Wham. My nose makes contact with a solid wall of suit covered beef.

I hit a body guard.

One of David Mirvishes‘ body guards.

“Excuse me!” we respond simultaneously, politely.

I’m spinning around to see David Mirvish again but they’re swept into the theatre. I wanted to thank him for the tickets and insist that he continue to commission work from my brother.

By the way, I loved A Chorus Line. It was schmaltzy, self centred, self deprecating, navel gazing musical theatre that had me humming it’s tunes even as I type this.

Nooeet Blanch – Big Blue Turd Excites Us All


Photos here.

My first NB was interesting. With all the crowds and revelry it actually felt like Toronto did something cohesive and collective as a city. And it was fun discovering a shop window showing a video or a sculpture instead of the usual goods and services. People were exposed to challenging pieces that, yes did make you scratch your head and wonder WFT? But the fact that the art got so many people out of their house and into the streets was a clear sign of it’s success. So what if you laughed at a big blue swirly turd hanging over your head in the middle of the Eaton Centre? You’re there, you’re experiencing it and it got you thinking, even if it was to laugh or get angry or wonder where your ScotiaBank savings are going. Art wins. Suck that, Stephen “I hate the arts” Harper.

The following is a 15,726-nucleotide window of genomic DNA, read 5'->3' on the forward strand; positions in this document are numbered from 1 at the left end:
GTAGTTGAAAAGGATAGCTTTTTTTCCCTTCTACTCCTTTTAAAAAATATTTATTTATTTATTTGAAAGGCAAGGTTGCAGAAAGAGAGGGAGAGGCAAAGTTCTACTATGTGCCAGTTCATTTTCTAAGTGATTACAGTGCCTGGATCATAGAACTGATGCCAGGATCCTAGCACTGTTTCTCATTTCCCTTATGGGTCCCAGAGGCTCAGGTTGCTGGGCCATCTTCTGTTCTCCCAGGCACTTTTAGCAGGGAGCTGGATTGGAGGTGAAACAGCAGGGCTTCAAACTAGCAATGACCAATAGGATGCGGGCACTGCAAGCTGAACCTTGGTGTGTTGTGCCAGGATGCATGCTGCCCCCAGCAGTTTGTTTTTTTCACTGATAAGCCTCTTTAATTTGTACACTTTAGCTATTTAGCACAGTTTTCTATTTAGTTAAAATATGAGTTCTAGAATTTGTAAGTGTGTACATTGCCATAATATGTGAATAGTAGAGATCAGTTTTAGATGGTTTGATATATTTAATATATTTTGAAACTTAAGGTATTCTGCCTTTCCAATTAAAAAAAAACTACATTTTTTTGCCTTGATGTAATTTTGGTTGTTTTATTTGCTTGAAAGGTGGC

One thing that really got me down though, was seeing Cabbagetown’s contribution. Sad. The section of street that was blocked off was utterly empty. I think amount of artists (I counted 6 “artists”) were dwarfed by the space that they had available. And considering how “funky” C-town is suppose to be, with it’s great diversity of neighbourhoods to the north and south. It really could have been a lot more. When we returned after being in the downtown core, there was one woman reading quietly from her literature (two people on bikes paying any sort of attention), a big screen video showing Breathless (original French version), a log tee pee and a bunch of drunk yuppies joking how they should burn the tee pee down. The local Liberal campaign office was busy, of course. But that’s hardly art these days.

One milestone: I’ve never stepped foot inside Maple Leaf Gardens before in my life and I broke my sports history hymen by visiting the dueling rambling milk blobs. It’s a shame that building isnt being used for anything these days. Damn you Lowblaws!

Next year, I’ll treat it like Pride: have a nice pre-Blance dinner party, plan an attack (avoid anything “Zombie” or “fame”) and wander around loosely after that.

UPDATE: I guess all the good stuff was in Zone B. Goes to show you where all the creative types live.